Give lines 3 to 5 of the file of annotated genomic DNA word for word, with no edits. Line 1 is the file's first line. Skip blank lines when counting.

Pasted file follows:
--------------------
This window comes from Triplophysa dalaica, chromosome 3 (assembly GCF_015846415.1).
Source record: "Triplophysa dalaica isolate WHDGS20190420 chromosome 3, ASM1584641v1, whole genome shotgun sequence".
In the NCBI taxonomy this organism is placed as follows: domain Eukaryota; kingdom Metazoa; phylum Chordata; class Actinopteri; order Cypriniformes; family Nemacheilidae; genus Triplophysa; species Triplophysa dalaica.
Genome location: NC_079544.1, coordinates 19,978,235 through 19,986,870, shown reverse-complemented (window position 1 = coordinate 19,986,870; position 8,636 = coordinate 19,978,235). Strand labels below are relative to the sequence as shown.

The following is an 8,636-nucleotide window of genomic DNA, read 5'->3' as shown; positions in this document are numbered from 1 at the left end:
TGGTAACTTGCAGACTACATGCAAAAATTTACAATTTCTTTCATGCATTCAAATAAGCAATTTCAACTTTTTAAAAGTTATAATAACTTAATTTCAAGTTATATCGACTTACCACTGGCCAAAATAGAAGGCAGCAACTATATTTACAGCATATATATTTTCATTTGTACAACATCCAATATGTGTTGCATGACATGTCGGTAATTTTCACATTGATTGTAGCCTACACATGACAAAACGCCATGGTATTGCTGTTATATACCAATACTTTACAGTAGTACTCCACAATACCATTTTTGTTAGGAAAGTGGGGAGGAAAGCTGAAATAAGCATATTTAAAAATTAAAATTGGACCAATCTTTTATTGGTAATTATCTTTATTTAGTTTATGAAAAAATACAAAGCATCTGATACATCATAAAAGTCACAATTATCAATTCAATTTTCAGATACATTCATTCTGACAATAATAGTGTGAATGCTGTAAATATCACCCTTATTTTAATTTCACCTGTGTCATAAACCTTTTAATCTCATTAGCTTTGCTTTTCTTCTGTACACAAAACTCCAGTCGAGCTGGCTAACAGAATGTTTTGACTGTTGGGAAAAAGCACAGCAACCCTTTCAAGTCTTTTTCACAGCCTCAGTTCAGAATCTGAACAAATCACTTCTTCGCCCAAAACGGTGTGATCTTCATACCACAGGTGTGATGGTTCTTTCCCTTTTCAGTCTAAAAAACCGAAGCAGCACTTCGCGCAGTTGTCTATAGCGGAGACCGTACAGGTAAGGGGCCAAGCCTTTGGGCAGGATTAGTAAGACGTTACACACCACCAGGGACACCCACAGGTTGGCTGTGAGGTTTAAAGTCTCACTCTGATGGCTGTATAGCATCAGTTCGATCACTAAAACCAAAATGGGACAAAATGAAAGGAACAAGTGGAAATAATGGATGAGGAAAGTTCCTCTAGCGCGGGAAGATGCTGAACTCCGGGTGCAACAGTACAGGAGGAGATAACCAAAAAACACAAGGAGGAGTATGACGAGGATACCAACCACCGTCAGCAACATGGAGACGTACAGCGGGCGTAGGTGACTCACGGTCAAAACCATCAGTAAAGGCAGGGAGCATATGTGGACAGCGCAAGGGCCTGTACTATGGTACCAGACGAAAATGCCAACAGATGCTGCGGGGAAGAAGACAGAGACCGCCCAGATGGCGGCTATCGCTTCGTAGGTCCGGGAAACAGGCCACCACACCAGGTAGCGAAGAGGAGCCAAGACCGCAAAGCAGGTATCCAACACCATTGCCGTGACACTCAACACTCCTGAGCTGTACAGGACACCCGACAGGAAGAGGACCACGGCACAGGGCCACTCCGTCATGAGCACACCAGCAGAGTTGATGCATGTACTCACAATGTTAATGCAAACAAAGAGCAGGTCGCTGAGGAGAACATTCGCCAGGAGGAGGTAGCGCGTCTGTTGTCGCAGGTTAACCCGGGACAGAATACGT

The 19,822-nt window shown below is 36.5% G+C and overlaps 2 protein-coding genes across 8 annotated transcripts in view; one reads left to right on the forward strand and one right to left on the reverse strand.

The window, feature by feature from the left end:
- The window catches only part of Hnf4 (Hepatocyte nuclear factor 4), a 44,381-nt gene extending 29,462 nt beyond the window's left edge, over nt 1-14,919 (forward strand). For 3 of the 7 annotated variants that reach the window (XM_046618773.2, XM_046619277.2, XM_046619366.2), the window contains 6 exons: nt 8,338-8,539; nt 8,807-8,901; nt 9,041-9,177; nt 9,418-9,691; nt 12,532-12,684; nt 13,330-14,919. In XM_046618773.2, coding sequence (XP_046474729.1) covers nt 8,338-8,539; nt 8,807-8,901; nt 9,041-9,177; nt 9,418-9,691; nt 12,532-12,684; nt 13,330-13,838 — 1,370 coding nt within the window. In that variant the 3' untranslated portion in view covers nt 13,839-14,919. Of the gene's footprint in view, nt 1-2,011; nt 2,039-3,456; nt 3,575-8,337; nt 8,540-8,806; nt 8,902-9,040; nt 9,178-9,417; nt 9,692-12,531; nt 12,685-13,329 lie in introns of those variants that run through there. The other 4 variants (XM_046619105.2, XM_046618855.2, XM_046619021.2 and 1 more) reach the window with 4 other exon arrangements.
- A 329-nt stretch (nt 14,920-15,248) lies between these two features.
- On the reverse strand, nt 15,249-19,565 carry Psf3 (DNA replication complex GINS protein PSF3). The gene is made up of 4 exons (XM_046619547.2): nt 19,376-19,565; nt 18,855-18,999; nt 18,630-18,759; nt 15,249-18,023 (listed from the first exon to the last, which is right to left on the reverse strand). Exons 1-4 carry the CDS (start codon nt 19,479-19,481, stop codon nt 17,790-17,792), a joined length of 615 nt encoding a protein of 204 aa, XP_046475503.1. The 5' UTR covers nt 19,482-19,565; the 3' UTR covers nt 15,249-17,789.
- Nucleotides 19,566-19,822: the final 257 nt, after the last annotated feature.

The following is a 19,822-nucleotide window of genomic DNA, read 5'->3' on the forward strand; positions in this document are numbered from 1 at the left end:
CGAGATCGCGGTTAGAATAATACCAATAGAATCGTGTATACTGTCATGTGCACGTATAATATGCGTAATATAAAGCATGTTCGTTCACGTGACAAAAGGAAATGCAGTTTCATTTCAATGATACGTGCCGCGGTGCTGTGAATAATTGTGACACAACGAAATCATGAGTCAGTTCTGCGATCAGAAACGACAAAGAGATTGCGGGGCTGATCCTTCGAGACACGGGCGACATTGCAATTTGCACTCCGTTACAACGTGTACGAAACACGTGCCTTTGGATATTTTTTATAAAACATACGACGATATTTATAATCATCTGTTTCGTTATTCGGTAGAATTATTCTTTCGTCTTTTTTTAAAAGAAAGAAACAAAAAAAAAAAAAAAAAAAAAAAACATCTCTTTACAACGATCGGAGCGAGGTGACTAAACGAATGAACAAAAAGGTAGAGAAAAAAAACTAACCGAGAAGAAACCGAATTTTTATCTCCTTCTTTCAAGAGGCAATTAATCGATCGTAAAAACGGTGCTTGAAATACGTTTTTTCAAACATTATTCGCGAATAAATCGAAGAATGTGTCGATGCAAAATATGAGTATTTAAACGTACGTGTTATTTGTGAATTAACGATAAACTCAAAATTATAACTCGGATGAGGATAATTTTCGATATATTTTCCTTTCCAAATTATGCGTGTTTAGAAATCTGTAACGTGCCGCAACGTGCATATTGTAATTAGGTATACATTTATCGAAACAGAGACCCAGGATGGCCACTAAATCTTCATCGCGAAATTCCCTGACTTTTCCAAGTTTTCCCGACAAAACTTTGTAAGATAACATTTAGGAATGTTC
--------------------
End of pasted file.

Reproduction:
In the NCBI taxonomy this organism is placed as follows: domain Eukaryota; kingdom Metazoa; phylum Chordata; class Actinopteri; order Cypriniformes; family Nemacheilidae; genus Triplophysa; species Triplophysa dalaica.
Genome location: NC_079544.1, coordinates 19,978,235 through 19,986,870, shown reverse-complemented (window position 1 = coordinate 19,986,870; position 8,636 = coordinate 19,978,235). Strand labels below are relative to the sequence as shown.

The following is an 8,636-nucleotide window of genomic DNA, read 5'->3' as shown; positions in this document are numbered from 1 at the left end: